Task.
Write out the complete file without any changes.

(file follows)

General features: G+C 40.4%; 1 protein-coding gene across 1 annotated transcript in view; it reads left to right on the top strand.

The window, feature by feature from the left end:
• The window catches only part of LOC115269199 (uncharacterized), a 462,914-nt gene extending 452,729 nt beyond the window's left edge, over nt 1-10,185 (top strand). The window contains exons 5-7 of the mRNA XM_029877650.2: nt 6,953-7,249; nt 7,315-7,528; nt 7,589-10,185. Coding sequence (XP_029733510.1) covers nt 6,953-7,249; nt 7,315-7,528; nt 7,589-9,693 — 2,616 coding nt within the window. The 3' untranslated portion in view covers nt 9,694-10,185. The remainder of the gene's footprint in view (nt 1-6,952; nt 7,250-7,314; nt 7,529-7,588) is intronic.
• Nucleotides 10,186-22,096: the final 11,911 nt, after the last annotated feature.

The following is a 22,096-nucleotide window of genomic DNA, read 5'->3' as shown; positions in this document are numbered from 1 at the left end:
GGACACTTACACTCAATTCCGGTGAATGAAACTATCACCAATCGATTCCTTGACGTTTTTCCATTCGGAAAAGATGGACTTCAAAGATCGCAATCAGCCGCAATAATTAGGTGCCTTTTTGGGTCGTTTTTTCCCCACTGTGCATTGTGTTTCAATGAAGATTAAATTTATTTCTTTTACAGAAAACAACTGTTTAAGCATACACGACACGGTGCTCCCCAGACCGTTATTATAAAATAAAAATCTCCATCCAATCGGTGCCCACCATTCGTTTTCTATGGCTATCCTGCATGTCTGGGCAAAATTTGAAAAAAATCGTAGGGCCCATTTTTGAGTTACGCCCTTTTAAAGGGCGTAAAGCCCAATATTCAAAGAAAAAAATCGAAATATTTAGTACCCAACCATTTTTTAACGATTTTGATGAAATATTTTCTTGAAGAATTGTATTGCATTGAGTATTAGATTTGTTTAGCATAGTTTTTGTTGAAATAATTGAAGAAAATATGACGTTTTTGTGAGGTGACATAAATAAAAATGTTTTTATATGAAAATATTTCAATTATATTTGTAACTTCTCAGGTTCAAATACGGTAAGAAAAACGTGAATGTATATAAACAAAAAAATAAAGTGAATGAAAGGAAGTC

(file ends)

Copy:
General features: G+C 40.4%; 1 protein-coding gene across 1 annotated transcript in view; it reads left to right on the top strand.

The window, feature by feature from the left end:
• The window catches only part of LOC115269199 (uncharacterized), a 462,914-nt gene extending 452,729 nt beyond the window's left edge, over nt 1-10,185 (top strand). The window contains exons 5-7 of the mRNA XM_029877650.2: nt 6,953-7,249; nt 7,315-7,528; nt 7,589-10,185. Coding sequence (XP_029733510.1) covers nt 6,953-7,249; nt 7,315-7,528; nt 7,589-9,693 — 2,616 coding nt within the window. The 3' untranslated portion in view covers nt 9,694-10,185. The remainder of the gene's footprint in view (nt 1-6,952; nt 7,250-7,314; nt 7,529-7,588) is intronic.
• Nucleotides 10,186-22,096: the final 11,911 nt, after the last annotated feature.

The following is a 22,096-nucleotide window of genomic DNA, read 5'->3' as shown; positions in this document are numbered from 1 at the left end:
GGACACTTACACTCAATTCCGGTGAATGAAACTATCACCAATCGATTCCTTGACGTTTTTCCATTCGGAAAAGATGGACTTCAAAGATCGCAATCAGCCGCAATAATTAGGTGCCTTTTTGGGTCGTTTTTTCCCCACTGTGCATTGTGTTTCAATGAAGATTAAATTTATTTCTTTTACAGAAAACAACTGTTTAAGCATACACGACACGGTGCTCCCCAGACCGTTATTATAAAATAAAAATCTCCATCCAATCGGTGCCCACCATTCGTTTTCTATGGCTATCCTGCATGTCTGGGCAAAATTTGAAAAAAATCGTAGGGCCCATTTTTGAGTTACGCCCTTTTAAAGGGCGTAAAGCCCAATATTCAAAGAAAAAAATCGAAATATTTAGTACCCAACCATTTTTTAACGATTTTGATGAAATATTTTCTTGAAGAATTGTATTGCATTGAGTATTAGATTTGTTTAGCATAGTTTTTGTTGAAATAATTGAAGAAAATATGACGTTTTTGTGAGGTGACATAAATAAAAATGTTTTTATATGAAAATATTTCAATTATATTTGTAACTTCTCAGGTTCAAATACGGTAAGAAAAACGTGAATGTATATAAACAAAAAAATAAAGTGAATGAAAGGAAGTC